Château du Grand Bos

André Vincent
Lou Rochet

Château du Grand Bos is located in Castres, in a part of the Graves appellation where one finds some of the oldest Bordeaux vineyards dating from 2,000 years ago. The vineyard lies near the old Roman road named “Chemin Gallien”. The Château is listed as a leading estate in its commune in editions of Cocks & Feret going back to 1868. The vineyard, whose soil is composed of very deep gravel, ceased being cultivated in the 1950’s and when M. Vincent bought the property in 1988 it was in poor condition. M.Vincent had sold his property in Saint Estephe, Chateau La Haye, with the idea of retiring but instead immediately set out to replant and restore the vineyard as well as the Château. The winery was further renovated in 2005 when the underground cellar where wells had been dug in the 17th century, was refashioned into a pristine barrel room with lots of natural humidity. The vineyard totals 18.5 hectares with 15 hectares in red grapes and 3.5 hectares in white grapes. Through the purchase of his neighbor’s well established vineyard, M. Vincent achieves an average vine age of 30 years, with certain parcels being between 40 and 50 years old. The vineyard ground is worked throughout the year, including “chaussage et dechaussage”, a traditional method of protecting the vine over the winter by covering the base of the plants with soil just after harvest and then removing it in the spring. The vines are pruned using the “guyot double” method with each cane limited to four buds. Yields are controlled through “ébourgeonnage” bud pulling and then if still necessary “vendange en vert” green harvesting. M. Vincent does not use herbicides or pesticides in his vineyard.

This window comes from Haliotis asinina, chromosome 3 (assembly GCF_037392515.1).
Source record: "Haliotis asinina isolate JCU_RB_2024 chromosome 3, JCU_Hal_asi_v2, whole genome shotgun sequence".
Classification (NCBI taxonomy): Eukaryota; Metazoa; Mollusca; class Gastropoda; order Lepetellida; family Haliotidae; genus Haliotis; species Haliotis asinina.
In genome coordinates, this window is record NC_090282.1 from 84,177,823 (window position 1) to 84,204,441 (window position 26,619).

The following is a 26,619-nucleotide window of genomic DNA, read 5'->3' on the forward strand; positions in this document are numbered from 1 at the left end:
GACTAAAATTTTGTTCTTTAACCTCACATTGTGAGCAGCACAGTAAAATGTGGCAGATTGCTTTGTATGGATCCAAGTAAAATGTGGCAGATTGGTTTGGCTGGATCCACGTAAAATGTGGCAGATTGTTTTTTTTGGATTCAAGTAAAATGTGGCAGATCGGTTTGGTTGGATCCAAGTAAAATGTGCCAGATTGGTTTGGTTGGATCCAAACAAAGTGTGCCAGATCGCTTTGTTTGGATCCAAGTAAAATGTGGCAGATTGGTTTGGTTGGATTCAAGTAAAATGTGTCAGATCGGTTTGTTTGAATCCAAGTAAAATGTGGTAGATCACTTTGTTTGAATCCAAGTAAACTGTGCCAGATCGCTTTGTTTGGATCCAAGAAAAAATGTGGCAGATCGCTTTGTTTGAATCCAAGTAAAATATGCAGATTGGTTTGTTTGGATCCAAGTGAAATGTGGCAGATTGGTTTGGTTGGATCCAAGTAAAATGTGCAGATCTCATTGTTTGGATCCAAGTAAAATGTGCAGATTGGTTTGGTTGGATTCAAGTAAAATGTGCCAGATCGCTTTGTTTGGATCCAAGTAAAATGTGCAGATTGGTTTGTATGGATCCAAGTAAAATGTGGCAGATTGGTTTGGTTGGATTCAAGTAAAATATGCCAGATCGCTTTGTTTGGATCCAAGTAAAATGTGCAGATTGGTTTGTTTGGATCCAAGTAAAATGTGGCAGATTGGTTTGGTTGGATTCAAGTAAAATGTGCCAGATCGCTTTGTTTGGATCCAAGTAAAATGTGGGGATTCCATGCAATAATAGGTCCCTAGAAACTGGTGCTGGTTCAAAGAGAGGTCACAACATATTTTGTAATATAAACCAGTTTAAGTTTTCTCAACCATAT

Graves Rouge

15 hectares are planted to red grapes in the proportions: 47% Cabernet Sauvignon, 45% Merlot, 6% Petit Verdot and 2% Cabernet Franc. Each variety and parcel is vinified separately. Maceration lasts at least a month including a pre-fermentation “cold soak” which occurs before the temperature is raised in the tanks and the yeasts begin working. M. Vincent prefers to use cultivated yeasts for his alcoholic fermentations, a different one for each varietal. By contrast, the malolactic fermentations are carried out with only indigenous yeasts. An initial assemblage is made after the different cuvees have finished their malolactic fermentations. The wine is then aged in oak barrels procured from the Allier which range between 1/2 and 1/3 new, depending on the vintage. The wine matures for 12 to 18 months. A final blend is then made from a selection of barrels. Production is between 2,500 and 4,000 cases depending on the vintage. For the vintage 2002, 2,521 cases were produced.